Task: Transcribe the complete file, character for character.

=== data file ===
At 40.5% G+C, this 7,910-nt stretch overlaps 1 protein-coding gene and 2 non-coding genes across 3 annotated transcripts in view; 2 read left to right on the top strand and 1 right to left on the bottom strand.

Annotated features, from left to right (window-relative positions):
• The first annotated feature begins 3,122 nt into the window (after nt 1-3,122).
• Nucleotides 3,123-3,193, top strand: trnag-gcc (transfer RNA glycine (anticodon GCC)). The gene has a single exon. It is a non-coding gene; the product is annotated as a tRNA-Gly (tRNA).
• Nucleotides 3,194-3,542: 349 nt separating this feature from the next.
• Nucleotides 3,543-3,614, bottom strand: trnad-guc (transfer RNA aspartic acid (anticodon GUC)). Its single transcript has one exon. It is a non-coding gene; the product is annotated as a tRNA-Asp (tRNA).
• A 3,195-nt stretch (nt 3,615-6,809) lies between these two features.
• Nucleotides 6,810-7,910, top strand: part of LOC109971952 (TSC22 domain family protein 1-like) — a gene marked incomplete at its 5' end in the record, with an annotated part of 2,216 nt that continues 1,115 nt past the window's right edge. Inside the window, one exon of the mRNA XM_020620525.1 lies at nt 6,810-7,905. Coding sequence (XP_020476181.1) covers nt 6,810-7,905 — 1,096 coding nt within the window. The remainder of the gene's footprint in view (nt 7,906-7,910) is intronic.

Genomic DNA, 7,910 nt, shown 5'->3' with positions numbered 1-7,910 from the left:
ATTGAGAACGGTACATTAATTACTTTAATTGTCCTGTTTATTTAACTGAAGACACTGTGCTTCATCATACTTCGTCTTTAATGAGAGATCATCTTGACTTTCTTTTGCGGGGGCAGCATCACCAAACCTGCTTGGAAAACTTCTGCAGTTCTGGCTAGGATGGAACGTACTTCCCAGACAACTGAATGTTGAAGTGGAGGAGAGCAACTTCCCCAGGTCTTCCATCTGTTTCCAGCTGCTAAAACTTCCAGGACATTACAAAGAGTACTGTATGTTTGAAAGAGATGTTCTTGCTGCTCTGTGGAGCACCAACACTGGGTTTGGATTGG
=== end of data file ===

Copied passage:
At 40.5% G+C, this 7,910-nt stretch overlaps 1 protein-coding gene and 2 non-coding genes across 3 annotated transcripts in view; 2 read left to right on the top strand and 1 right to left on the bottom strand.

Annotated features, from left to right (window-relative positions):
• The first annotated feature begins 3,122 nt into the window (after nt 1-3,122).
• Nucleotides 3,123-3,193, top strand: trnag-gcc (transfer RNA glycine (anticodon GCC)). The gene has a single exon. It is a non-coding gene; the product is annotated as a tRNA-Gly (tRNA).
• Nucleotides 3,194-3,542: 349 nt separating this feature from the next.
• Nucleotides 3,543-3,614, bottom strand: trnad-guc (transfer RNA aspartic acid (anticodon GUC)). Its single transcript has one exon. It is a non-coding gene; the product is annotated as a tRNA-Asp (tRNA).
• A 3,195-nt stretch (nt 3,615-6,809) lies between these two features.
• Nucleotides 6,810-7,910, top strand: part of LOC109971952 (TSC22 domain family protein 1-like) — a gene marked incomplete at its 5' end in the record, with an annotated part of 2,216 nt that continues 1,115 nt past the window's right edge. Inside the window, one exon of the mRNA XM_020620525.1 lies at nt 6,810-7,905. Coding sequence (XP_020476181.1) covers nt 6,810-7,905 — 1,096 coding nt within the window. The remainder of the gene's footprint in view (nt 7,906-7,910) is intronic.

Genomic DNA, 7,910 nt, shown 5'->3' with positions numbered 1-7,910 from the left:
ATTGAGAACGGTACATTAATTACTTTAATTGTCCTGTTTATTTAACTGAAGACACTGTGCTTCATCATACTTCGTCTTTAATGAGAGATCATCTTGACTTTCTTTTGCGGGGGCAGCATCACCAAACCTGCTTGGAAAACTTCTGCAGTTCTGGCTAGGATGGAACGTACTTCCCAGACAACTGAATGTTGAAGTGGAGGAGAGCAACTTCCCCAGGTCTTCCATCTGTTTCCAGCTGCTAAAACTTCCAGGACATTACAAAGAGTACTGTATGTTTGAAAGAGATGTTCTTGCTGCTCTGTGGAGCACCAACACTGGGTTTGGATTGG